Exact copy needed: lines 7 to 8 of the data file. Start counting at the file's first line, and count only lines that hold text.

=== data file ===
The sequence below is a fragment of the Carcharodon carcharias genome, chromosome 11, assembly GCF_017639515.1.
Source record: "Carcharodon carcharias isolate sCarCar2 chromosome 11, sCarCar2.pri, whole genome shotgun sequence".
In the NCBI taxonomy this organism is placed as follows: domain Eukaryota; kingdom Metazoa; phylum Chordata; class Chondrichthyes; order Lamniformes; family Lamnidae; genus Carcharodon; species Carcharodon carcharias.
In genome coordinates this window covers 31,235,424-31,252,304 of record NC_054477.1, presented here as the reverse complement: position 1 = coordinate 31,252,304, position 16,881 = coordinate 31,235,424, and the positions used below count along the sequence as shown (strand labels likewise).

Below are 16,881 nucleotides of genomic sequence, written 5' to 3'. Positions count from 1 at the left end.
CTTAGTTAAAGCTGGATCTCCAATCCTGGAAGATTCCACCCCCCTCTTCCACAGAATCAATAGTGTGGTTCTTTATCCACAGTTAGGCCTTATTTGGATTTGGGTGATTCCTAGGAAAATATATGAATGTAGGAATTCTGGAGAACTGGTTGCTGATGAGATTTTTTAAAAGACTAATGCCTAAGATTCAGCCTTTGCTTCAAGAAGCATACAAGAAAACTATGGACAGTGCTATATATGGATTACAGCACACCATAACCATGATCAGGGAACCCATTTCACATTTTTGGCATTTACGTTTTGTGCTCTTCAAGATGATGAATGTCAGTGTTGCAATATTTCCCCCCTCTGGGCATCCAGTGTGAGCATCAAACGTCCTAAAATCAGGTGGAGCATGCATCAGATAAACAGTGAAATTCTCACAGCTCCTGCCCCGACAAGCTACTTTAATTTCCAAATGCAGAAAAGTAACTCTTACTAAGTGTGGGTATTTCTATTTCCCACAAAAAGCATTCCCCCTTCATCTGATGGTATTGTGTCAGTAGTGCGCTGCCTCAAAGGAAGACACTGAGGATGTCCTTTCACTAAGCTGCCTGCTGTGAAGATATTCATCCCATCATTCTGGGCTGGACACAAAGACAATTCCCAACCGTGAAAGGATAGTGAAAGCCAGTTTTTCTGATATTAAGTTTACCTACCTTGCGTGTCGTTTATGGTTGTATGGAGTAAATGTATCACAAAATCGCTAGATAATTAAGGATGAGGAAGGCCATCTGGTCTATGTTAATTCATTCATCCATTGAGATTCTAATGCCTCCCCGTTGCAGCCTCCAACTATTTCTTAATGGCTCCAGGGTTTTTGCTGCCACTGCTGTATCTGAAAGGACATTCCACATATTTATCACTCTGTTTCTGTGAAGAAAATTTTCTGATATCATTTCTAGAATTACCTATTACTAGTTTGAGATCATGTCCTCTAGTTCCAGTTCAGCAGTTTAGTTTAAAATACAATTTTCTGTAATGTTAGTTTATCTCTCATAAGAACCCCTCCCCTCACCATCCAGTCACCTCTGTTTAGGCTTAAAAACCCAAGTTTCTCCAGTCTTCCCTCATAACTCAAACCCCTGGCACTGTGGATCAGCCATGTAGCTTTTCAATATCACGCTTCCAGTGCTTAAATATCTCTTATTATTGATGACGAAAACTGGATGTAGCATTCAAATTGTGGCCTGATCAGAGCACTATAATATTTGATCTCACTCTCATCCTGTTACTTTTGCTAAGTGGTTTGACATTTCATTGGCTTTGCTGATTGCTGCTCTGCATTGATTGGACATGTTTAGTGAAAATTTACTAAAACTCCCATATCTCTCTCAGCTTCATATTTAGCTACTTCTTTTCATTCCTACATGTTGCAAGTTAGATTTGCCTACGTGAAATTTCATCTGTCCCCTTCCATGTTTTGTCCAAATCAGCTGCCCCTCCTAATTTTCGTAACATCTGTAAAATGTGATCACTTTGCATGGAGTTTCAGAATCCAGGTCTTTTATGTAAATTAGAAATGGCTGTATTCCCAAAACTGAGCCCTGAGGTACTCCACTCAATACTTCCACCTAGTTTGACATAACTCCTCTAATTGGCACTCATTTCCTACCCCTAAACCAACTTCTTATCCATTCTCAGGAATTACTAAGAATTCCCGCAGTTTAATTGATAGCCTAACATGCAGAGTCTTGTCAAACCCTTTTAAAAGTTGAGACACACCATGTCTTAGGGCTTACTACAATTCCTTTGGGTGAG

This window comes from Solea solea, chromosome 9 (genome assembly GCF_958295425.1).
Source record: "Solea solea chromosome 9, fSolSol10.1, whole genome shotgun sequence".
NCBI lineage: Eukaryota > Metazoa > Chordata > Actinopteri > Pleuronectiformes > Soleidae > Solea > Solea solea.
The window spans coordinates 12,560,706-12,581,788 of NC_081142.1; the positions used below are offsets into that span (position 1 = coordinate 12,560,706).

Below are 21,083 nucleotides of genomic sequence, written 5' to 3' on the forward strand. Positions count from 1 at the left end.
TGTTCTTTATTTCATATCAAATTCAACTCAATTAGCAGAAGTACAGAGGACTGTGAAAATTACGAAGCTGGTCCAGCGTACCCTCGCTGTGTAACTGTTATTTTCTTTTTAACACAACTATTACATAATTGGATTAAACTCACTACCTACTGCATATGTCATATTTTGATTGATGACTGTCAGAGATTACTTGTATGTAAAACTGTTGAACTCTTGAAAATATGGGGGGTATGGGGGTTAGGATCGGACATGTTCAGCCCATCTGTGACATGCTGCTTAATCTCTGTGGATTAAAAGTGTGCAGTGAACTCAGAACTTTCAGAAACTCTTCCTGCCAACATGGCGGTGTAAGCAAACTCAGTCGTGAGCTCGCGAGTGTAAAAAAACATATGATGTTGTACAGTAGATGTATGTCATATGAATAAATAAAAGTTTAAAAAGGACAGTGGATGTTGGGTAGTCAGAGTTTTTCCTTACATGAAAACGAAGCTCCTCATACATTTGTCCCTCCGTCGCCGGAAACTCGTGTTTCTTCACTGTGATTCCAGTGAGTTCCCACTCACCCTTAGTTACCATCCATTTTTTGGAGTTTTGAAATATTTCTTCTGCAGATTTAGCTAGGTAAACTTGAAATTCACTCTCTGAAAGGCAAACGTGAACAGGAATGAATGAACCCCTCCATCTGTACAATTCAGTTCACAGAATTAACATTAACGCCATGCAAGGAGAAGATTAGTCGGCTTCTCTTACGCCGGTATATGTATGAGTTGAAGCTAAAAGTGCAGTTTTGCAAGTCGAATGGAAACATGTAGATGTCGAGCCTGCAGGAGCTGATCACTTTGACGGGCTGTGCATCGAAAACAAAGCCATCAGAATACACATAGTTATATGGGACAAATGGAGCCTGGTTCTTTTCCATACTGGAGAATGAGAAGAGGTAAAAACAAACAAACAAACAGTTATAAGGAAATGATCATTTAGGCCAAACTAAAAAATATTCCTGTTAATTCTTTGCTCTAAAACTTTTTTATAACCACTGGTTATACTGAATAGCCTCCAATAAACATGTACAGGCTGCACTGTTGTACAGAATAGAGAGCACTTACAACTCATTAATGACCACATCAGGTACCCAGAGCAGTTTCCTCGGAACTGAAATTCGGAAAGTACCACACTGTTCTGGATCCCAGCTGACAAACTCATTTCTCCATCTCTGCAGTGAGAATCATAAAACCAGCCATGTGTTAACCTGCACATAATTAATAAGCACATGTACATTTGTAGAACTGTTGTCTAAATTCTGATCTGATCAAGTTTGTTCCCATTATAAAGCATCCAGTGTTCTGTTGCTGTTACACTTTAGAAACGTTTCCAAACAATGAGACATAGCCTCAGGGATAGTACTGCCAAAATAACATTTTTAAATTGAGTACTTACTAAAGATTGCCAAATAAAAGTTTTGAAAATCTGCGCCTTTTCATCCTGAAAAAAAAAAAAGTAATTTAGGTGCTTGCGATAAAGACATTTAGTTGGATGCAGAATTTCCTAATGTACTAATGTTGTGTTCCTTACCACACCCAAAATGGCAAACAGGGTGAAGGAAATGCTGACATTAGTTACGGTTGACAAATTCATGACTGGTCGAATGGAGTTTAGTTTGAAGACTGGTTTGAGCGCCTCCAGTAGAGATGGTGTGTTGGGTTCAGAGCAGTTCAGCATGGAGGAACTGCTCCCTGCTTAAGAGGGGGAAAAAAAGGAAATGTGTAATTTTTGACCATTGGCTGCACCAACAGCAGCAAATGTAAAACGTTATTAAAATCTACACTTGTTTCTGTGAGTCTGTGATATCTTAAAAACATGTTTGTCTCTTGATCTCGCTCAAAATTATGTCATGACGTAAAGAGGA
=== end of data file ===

This window comes from Solea solea, chromosome 9 (genome assembly GCF_958295425.1).
Source record: "Solea solea chromosome 9, fSolSol10.1, whole genome shotgun sequence".